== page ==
Abortion, euthanasia, capital punishment, war, genetic engineering and fetal experimentation, environmental and animal rights--these topics inspire some of today's most heated public controversies. And it is fashionable to pursue these debates in terms of the negative query "Under what conditions may life be disregarded or terminated?" John Kleinig asks a different, more positive question: What may be said in behalf of life? Looking at the full range of appeals to life's value, he considers a variety of issues. Is livingness as (...)
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  25.  18
    Paternalism and Personal Identity.John Kleinig - 2009 - Jahrbuch für Wissenschaft Und Ethik 14 (1):93-106.
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  26.  33
    Principles of Neutrality in Education.John Kleinig - 1976 - Educational Philosophy and Theory 8 (2):1–16.
  27.  46
    Disenfranchising Felons.John Kleinig & Kevin Murtagh - 2005 - Journal of Applied Philosophy 22 (3):217-239.
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  28.  94
    Legitimate and Illegitimate Uses of Police Force.John Kleinig - 2014 - Criminal Justice Ethics 33 (2):83-103.
    Utilizing a contractualist framework for understanding the basis and limits for the use of force by police, this article offers five limiting principles—respect for status as moral agents, proportionality, minimum force necessary, ends likely to be accomplished, and appropriate motivation—and then discusses uses of force that violate or risk violating those principles. These include, but are not limited to, unseemly invasions, strip searches, perp walks, handcuffing practices, post-chase apprehensions, contempt-of-cop arrests, overuse of intermediate force measures, coerced confessions, profiling, stop and (...)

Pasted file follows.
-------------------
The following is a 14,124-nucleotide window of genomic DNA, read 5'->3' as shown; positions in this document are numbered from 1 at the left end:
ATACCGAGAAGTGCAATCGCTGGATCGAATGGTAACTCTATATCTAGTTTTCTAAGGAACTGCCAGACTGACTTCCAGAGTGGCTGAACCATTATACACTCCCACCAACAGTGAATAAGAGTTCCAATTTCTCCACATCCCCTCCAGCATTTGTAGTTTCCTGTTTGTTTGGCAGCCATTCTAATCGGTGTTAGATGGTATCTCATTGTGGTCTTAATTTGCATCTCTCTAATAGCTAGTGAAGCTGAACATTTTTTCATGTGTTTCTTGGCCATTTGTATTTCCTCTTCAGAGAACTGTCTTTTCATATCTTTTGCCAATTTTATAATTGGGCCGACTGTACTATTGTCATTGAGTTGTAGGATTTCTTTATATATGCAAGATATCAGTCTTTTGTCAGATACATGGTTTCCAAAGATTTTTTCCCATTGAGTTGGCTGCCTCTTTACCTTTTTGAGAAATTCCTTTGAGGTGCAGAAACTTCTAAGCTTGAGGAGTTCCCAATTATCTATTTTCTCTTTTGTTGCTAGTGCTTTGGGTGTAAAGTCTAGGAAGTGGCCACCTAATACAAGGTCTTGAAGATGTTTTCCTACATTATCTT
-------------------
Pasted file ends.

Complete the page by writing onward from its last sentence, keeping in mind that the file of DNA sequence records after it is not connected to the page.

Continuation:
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  29.  21
    Mercy and Justice.John Kleinig - 1969 - Philosophy 44 (170):341 - 342.
  30. Torture and Political Morality.John Kleinig - 2007 - In Igor Primoratz (ed.), Politics and Morality. Palgrave-Macmillan.
  31.  18
    Patriotism in the Age of Trump.John Kleinig - 2021 - Journal of Social Philosophy 52 (3):393-402.
    Journal of Social Philosophy, Volume 52, Issue 3, Page 393-402, Fall 2021.
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  32.  39
    Butler in a Cool Hour.John Kleinig - 1969 - Journal of the History of Philosophy 7 (4):399-411.
  33.  4
    T0. The Concept of Desert.John Kleinig - 1999 - In Louis P. Pojman & Owen McLeod (eds.), What Do We Deserve?: A Reader on Justice and Desert. Oxford University Press. pp. 84.
  34.  6
    Forgiveness and Unconditionality.John Kleinig - 2021 - International Journal of Applied Philosophy 35 (1):83-96.